In 1536, the famous Renaissance painter and sculptor, Michelangelo Buonarroti, was given a commission to renovate the Piazza del Campidoglio on the famous Capitoline Hill in Rome. This hill is adjacent to the ancient Roman Forum, the seat of government for one of the most influential western empires. The piazza renovation went through a few different designs, and lasted ten years.
In the end, the piazza included an overlapping petal pattern surrounding a twelve pointed star at its center. The star showcases the piazza’s centerpiece, an ancient statue of the Roman ruler, Marcus Aurelius. In addition to the stone pattern in the ground, the other significant change Michelangelo made to the piazza was to rotate this statue 180 degrees. Instead of facing the ancient Roman forum, the new orientation pointed the statute towards St. Peter’s Basilica. This likely indicated Michelangelo’s view that truth, and in turn true power, comes from the church.
What, then, is the connection between this important piazza in Rome and Education in Zion? In answer, take a quick look at this picture of the Joseph F. Smith Building plaza, home to Education in Zion gallery:
Although seen from two different vantage points, the similarity between the two locations emerges. In fact, the two are almost identical. For a closer view, go to the Education in Zion lobby on the Joseph F. Smith Building’s first floor on the east side and find the twelve pointed star in the floor.
What’s the significance of a plaza in Provo, Utah with an identical layout to a piazza in Rome? Here is perhaps one possible interpretation of this plaza/piazza parallel. Just as the center of Michelangelo’s star indicated where he felt true power came from, I think the center of the JFSB star points to what we believe to be the source of real truth. It’s the staircase, leading up to the Education in Zion exhibition.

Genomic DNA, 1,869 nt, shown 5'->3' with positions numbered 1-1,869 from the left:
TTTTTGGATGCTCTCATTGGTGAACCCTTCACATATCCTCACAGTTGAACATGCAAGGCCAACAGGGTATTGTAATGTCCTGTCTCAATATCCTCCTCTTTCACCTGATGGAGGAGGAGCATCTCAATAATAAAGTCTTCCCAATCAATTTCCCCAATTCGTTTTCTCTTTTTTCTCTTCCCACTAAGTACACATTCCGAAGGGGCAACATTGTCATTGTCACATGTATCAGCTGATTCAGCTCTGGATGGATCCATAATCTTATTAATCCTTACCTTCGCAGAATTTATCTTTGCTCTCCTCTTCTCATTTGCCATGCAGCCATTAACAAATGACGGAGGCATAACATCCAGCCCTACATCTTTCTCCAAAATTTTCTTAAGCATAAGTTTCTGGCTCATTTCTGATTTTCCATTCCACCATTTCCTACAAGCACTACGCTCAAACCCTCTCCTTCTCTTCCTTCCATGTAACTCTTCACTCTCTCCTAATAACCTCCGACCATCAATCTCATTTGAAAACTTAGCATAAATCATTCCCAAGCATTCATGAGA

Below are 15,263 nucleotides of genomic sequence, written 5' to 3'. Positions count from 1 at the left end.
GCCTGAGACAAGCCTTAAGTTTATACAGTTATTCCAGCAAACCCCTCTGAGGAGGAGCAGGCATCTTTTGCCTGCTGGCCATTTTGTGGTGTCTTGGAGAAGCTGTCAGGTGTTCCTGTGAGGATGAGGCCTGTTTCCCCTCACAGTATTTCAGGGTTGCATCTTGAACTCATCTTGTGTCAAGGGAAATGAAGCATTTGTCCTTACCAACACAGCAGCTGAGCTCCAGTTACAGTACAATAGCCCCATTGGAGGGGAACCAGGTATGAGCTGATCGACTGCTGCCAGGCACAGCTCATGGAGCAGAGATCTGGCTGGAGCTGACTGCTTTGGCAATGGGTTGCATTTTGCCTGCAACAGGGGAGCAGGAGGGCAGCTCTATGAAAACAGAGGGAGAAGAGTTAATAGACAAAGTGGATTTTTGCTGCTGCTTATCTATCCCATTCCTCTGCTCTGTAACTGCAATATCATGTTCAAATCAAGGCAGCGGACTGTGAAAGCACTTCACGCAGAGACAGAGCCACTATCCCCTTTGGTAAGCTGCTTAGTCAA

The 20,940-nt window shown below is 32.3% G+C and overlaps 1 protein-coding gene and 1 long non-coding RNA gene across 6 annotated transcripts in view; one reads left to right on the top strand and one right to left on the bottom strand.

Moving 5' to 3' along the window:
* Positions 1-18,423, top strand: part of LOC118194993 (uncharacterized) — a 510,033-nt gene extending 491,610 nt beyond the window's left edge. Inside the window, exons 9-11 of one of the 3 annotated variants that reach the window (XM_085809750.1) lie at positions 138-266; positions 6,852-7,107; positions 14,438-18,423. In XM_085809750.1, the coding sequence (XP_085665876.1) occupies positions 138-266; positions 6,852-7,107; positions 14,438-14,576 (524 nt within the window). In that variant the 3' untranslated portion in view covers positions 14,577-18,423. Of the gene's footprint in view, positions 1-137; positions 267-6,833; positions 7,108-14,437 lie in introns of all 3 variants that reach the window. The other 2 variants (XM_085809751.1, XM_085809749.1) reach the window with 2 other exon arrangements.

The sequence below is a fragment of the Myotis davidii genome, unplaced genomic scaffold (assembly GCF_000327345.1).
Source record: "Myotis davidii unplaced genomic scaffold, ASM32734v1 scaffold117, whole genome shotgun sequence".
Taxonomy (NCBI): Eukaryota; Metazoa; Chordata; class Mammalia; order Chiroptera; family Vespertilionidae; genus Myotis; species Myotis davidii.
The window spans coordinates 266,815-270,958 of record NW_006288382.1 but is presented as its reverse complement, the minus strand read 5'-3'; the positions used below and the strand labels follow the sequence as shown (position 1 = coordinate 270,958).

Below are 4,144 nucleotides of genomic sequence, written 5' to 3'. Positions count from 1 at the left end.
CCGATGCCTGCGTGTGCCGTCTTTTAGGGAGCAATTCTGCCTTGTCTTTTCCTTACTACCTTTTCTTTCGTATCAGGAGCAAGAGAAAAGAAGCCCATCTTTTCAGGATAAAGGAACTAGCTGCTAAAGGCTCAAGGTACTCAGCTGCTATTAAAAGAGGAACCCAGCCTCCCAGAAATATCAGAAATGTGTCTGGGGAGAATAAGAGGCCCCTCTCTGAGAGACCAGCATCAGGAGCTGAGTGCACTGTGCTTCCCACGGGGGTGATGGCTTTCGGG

This does not mean that Education in Zion is the source of truth and light. However, the underlying theme of the permanent exhibition is that the source of all true knowledge is our Savior and Redeemer, Jesus Christ. The journey up these stairs invites us to come up to a higher plane of being and thinking. When we have the right perspective about our education here at BYU, we recognize that it is something eternal, something in which the Master and Creator of the universe can be intimately involved. It truly is an “education for eternity” as President Spencer W. Kimball referred to it.
These architectural similarities are probably passed over by the great majority of people as they scurry across campus, hurrying from one class to another. There certainly isn’t any reason for the average student to know the source of architectural inspiration for one of the many buildings on campus. However, I do think it’s important for all of us to recognize and remember the central message of the plaza because it’s a message shared by the University, the Church, and the Gospel itself. Light and truth come from the Savior, and without Him there is no progression, educational or otherwise. If we can nestle this message in our hearts and make it our center, then just like Michelangelo’s piazza, it will point us on a course; a straight and narrow course leading to light, knowledge, happiness and eternal life.
- Kenny Bentley, Education in Zion gallery educator